SQL is a Programming Language

Seminar  INFO4663
Torsten GrustDenis HirnLouisa Lambrecht
Advanced SQL

SQL is the query language for the relational data model, which can be used to merge, group, and filter data from different tables. But SQL can do more than that. SQL’s history dates back to the 1970s, and since then the language has steadily evolved, transformed, and extended. Today’s modern SQL is declarative, expressive, often very compact and also elegant. Since the introduction of recursion in SQL, the language is also computationally complete: there is no problem that cannot be cracked with SQL.

In this (pro-)seminar, participants each work on a self-contained programming problem and construct a solution exclusively in SQL (PL/SQL is not allowed). We advise using PostgreSQL, but this can be arranged individually. For this, we choose problems that lead to (1) an interesting algorithm, (2) solve puzzles of different types, (3) perform simulations, (4) can be visualized in an appealing way, etc. fun and eureka moments are in the foreground.

In any case, the problems will not be “typical relational” and will not lead to SELECT * FROM table;: SQL has a lot more to offer and in this seminar you will provide numerous proofs.

In a 25-minute presentation, each participant will talk about the problem he/she has worked on and present a SQL-based solution. Short demos during the presentation are ideal.

If you encounter a problem “hitch” in solving/implementing the problem, this is not a show stopper: you will be given tips on how to do this – no one has to fail this seminar because of this. Your slide material and the paper of the problem and its solution will be in English.

Preliminary Meeting

In the preliminary meeting we will talk about

  • the possible programming problems and
  • further dates in the semester.

The meeting will be held during the first week of the semester: Friday, October 21 at 11:00, room B305.1 (Sand 13).

If you have any questions, feel free to contact Denis Hirn .

Presentation Dates

There are two talks per date and the sessions usually take about 90 minutes. The talks should consist of at least:

  • the problem description,
  • an explanation of the implementation
  • and of a live demo.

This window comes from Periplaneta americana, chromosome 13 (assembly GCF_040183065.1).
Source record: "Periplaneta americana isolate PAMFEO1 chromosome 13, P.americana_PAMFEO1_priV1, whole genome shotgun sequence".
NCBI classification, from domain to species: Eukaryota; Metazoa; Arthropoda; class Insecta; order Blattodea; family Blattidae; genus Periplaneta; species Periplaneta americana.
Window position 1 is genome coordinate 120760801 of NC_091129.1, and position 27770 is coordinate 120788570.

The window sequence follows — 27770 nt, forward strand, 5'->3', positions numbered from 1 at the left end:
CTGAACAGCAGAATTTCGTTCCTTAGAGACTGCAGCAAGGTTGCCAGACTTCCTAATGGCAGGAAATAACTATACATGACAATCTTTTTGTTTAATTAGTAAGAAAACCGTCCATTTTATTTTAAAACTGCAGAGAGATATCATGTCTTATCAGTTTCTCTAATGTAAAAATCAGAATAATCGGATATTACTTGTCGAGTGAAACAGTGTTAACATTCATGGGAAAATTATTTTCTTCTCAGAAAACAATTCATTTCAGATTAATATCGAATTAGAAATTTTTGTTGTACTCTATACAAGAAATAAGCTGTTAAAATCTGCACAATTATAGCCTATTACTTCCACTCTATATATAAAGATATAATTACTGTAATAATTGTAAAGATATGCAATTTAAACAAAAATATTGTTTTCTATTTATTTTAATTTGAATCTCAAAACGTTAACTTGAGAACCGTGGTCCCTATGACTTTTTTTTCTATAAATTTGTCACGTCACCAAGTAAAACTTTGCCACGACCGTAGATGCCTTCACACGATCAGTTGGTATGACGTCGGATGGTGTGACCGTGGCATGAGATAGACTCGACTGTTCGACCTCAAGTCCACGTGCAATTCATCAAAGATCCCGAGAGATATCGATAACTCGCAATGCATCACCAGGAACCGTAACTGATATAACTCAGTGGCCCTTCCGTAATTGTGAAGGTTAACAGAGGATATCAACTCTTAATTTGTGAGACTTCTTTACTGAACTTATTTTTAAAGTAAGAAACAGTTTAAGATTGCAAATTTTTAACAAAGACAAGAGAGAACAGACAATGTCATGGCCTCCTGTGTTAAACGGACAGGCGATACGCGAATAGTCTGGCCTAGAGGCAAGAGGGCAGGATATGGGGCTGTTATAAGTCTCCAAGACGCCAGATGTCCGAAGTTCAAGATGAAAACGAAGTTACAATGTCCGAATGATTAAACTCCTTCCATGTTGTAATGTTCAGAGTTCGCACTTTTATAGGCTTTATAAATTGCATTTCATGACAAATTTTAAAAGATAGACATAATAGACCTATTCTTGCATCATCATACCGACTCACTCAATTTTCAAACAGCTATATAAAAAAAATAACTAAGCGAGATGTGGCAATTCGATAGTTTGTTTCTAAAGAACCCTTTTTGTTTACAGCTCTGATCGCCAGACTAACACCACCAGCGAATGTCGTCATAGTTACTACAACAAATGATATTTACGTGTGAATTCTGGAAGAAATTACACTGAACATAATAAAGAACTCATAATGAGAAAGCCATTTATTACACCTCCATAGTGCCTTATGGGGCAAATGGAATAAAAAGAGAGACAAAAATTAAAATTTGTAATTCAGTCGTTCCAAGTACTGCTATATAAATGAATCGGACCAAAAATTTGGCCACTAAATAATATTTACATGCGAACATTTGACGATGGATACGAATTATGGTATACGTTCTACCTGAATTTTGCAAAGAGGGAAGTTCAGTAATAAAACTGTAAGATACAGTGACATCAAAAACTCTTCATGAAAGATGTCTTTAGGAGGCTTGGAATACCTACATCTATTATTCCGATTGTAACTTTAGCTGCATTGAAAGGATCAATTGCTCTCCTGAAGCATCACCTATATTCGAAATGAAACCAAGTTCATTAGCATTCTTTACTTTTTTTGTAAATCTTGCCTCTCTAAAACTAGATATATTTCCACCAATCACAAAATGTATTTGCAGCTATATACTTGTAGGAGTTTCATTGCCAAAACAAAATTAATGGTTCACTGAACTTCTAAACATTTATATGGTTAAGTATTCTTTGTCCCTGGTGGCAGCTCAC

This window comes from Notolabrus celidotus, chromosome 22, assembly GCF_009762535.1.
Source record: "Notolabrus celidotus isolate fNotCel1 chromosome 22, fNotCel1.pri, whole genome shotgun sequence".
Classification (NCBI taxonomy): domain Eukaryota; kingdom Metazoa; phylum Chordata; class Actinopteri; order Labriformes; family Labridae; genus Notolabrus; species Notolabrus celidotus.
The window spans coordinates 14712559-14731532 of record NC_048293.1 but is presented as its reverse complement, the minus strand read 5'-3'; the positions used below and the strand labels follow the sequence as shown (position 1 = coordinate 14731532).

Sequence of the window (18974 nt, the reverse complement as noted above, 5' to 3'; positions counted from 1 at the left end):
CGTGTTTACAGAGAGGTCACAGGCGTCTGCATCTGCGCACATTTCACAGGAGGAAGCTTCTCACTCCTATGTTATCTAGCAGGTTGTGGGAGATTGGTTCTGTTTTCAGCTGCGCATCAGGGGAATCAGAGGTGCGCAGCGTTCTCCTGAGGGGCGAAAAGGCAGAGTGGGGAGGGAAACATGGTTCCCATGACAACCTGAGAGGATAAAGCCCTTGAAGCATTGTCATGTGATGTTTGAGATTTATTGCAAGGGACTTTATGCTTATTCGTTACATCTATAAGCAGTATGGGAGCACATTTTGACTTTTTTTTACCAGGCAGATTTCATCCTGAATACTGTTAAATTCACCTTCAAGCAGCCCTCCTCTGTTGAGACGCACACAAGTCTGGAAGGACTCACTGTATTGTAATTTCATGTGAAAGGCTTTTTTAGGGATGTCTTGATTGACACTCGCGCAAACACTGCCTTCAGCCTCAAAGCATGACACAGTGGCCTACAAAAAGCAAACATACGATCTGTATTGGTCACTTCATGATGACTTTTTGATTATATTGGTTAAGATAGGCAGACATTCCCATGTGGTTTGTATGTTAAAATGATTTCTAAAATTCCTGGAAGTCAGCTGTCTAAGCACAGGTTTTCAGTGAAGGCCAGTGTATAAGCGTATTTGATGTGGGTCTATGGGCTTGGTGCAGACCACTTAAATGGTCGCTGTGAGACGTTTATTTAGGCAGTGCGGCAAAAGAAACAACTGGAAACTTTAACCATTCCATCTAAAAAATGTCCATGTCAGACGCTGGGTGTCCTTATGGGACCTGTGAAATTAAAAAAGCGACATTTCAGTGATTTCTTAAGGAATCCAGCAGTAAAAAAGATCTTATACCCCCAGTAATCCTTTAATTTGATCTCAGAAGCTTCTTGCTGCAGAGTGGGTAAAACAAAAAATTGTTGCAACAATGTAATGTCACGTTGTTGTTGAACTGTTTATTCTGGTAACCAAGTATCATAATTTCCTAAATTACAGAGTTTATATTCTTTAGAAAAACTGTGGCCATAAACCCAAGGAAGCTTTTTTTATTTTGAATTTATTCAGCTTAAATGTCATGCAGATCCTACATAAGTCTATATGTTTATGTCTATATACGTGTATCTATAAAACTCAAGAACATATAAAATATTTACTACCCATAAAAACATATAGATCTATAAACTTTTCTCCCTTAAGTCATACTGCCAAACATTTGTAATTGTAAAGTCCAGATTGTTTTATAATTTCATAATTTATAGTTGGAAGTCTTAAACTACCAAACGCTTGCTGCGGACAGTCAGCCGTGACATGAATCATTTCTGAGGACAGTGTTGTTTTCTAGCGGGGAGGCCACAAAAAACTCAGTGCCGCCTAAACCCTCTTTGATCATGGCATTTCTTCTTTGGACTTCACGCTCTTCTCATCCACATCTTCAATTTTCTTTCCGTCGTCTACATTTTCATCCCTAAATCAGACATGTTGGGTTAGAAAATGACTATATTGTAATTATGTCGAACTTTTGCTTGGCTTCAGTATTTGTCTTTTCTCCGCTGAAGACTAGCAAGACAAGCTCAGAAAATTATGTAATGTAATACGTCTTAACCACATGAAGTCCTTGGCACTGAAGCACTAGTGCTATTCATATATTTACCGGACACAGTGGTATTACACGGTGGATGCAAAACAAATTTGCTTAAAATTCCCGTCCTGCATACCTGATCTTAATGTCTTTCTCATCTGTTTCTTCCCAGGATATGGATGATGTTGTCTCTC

A live demo with visualization is helpful in order to present the results clearly and visually appealing.

There is a time limit of 25 minutes per talk. Do not overrun. Afterwards there will be a short Q&A session of about 5 minutes. Prepare your code editor to be able to answer questions about the code.

Attendance to all sessions is mandatory as this is a seminar.

Notes on the Presentations

  • Important: You should make an appointment with your supervisor at least one to two weeks before your presentation to discuss your complete set of slides. It is the rule (not the exception) that this results in changes to the slides. So please make sure that you allow yourself a sufficiently large time window for necessary changes.

  • The length of the actual presentations should be between 25 and 30 minutes. The presentations are followed by a short open discussion, which can refer to the content of the presentation but also to the presentation itself (slides, language).

  • You will find further valuable information on the structure of a presentation, the layout of slides and holding the presentation itself on the following pages:

  1. Simon Peyton-Jones (Microsoft Research, Cambridge): How to give a great research talk
  2. Andreas Zeller (U Saarland): Der perfekte Seminarvortrag
  • The language of the slides should be English. It is up to you whether you give the presentation in German or in English.

  • The content of the presentation should explain the problem/algorithm in detail and perhaps demonstrate it using 1-2 examples. Emphasize what makes the problem interesting and/or tricky. You should spend the rest of the presentation (1) discussing possible solutions (there can be several conceivable solutions) and (2) presenting the realization of the solution you have chosen and implemented.

  • Your program to solve the problem will typically contain an algorithmic core, often a few lines. You can and should show and explain this core, possibly shortened and simplified if appropriate, during the presentation.

  • The actual demonstration of your executable program is also part of a successful presentation. Last but not least, it can be very motivating for your listeners. Here, too, the following applies: use small examples that show the common case and do not deal with the perhaps more esoteric edge cases of the problem and its solution.

  • In general: convey the principle of your solution, especially SQL-specific features — a complete presentation of the code is not appropriate. Focus on the parts that are interesting. If the path to the solution (not the solution itself) was systematic and included an eye opener, then that can greatly help build understanding. However, the rather random presentation of ‘‘I tried it, but then it went wrong’’-attempts tends to confuse.